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Ready or Not, More Grandparents Are Raising Their Granchildren
Chemical Dependency is stranding children like never before. Opioid addiction, in particular, has made unprecedented numbers of parents unfit for the job.
So, who’s raising the children? It has become quite clear that Grandparents across the island and the United Kingdom are stepping up to this role. Research from a leading Paediatrician and Child Development researcher Andrew Adesman, MD and Health sciences author Christine Adamec teamed up to write a first of its kind self help book for Grandparents called ‘ The Grandfamiy Guidebook:Wisdom and Support for Grandparents raising Grandchildren.’
This book is available from Silkworth Charity Group and is a godsend for lots of grandparents navigating this new ‘ new normal ‘ for themselves and their grandchildren as the result of the birth parents drug and/or alcohol addiction, immaturity, incarceration or other issues.
While grandfamilies are often formed in crisis situations, they are built and strengthened over time. This is something that Christine Adamec knows first hand, as her and her husband have been raising their 12 year old grandson since child protection caseworkers showed up on their doorstep with him as an infant.
“ Raising a family for the second time around can be very disorienting,” Christine Adamec attests. “ It certainly was a new role for us, and all kinds of recommendations and guidelines had changed since we were first parents – starting with really basic questions such as whether to place a baby on his stomach or back to sleep.”
From coping with difficult birth parents to handling legal, medical and financial issues to addressing problem behaviours and school challenges, The Grandfamily Guidebook offers expert advice along with practical tips, helpful scenarios, trusted resources and powerful insights from other grandparents who’ve been there. Grandparents describe a dizzying range of feelings as they take on the role of parenting again, from shock to joy and everything in between.
The book also highlights findings from Dr Adesman’s grandfamily Study, a comprehensive nationwide survey of more than 700 grandparents raising their grandchildren. Among the key findings:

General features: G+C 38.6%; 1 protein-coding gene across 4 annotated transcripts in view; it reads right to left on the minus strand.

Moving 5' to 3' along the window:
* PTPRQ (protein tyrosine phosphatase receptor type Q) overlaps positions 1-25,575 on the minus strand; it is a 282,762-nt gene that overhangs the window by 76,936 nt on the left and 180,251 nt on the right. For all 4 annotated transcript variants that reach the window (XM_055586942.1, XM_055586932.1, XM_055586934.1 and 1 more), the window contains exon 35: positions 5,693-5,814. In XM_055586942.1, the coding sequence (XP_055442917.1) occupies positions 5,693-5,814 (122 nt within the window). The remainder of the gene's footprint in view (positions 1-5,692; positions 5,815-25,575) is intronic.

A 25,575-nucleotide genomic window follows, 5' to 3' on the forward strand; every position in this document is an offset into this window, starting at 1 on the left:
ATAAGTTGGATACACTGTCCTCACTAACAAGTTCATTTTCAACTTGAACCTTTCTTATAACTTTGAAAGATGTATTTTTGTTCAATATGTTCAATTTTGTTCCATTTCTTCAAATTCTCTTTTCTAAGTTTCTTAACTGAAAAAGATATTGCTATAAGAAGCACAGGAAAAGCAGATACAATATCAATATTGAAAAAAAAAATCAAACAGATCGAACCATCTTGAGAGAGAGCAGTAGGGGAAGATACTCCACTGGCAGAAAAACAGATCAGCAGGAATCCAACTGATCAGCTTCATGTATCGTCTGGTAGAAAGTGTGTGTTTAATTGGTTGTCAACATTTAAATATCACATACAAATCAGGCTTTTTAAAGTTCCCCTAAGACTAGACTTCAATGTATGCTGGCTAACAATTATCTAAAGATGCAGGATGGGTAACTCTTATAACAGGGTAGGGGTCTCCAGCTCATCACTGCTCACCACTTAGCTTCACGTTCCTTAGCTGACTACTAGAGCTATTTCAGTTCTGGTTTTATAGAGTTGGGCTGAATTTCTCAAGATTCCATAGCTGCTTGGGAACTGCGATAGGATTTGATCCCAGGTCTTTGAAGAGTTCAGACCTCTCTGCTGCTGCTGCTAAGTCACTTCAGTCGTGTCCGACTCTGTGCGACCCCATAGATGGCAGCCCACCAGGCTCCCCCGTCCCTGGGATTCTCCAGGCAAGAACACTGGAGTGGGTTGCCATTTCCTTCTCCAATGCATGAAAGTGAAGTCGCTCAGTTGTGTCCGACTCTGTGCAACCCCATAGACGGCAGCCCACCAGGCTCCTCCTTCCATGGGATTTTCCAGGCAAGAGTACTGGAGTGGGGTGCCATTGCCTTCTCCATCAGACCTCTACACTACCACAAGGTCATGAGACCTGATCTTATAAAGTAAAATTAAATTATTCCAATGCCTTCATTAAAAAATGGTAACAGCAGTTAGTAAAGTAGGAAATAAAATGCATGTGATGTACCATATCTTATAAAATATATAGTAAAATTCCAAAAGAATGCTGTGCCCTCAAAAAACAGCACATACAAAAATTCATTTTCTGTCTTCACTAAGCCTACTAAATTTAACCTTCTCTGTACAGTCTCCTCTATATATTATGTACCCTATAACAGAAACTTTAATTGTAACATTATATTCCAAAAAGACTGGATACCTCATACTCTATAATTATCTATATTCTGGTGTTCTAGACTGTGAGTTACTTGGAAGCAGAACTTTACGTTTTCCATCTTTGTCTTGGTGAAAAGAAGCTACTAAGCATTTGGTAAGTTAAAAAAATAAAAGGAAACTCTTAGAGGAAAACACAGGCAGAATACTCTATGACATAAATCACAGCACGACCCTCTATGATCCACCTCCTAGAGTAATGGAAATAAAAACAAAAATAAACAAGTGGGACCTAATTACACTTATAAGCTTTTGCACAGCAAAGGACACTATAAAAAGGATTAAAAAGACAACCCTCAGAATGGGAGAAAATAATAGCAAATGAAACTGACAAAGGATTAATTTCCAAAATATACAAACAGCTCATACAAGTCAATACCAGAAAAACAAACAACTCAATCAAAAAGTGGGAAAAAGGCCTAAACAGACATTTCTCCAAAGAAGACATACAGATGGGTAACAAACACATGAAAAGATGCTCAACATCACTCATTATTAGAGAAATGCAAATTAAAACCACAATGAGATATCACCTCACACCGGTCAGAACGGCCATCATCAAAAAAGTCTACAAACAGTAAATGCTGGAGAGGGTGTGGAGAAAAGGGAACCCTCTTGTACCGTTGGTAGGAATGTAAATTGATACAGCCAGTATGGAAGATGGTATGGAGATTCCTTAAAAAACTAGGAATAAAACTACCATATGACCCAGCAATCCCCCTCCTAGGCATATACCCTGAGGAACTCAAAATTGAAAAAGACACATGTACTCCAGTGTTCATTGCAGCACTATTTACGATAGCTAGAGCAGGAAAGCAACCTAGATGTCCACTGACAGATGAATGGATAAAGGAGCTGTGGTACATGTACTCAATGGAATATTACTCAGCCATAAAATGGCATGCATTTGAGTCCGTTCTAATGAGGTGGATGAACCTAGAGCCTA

“It can be daunting to start the parenting job all over again at age of 50, 60 or older,” says Adesman. “Family dynamics are complicated and the daily tasks of parenting are demanding, but nearly all of the grandparents I surveyed said that, knowing what they know now, they would do it all over again.
As one grandparent in the Adesman study commented, “Life is not perfect. It is messy, frustrating, funny, emotional – a hilarious roller coaster ride. Buckle up .”
Adesman concurs that all sorts of ups and downs are part of the grandfamily journey. "But the bottom line is love.”
A statement from one grandparent really evaluates beautifully the value of their intervention when taking on the parental role of their grandchildren. It’s this kind of love that makes a grandfamily so special
“ When our grandchildren needed us, we stepped up and assumed responsibility for their care and wellbeing.” This is real love and something that cannot be ignored.
Are you a grandparent that can relate to the sentiments highlighted in this leaflet ?
Call to speak confidentially with one of our experts now.
Tel: 01534 729060
The Sillworth Charity Group is a force of healing and hope for individuals, families and communities affected by addiction to alcohol and other drugs. As the Channel Islands leading non-profit provider of comprehensive inpatient and outpatient treatment for adults and youth, the organisation has a number of established facilities within the island and collaborates with an expansive network throughout health care. With a legacy that began in 1994 and includes the 2003 founding of Silkworth Lodge, the organisation today also encompasses an addiction research centre, recovery advocacy and thought leadership, professional and medical educational programmes, school based prevention resources and a specialised programme for children who grow up in families with addiction
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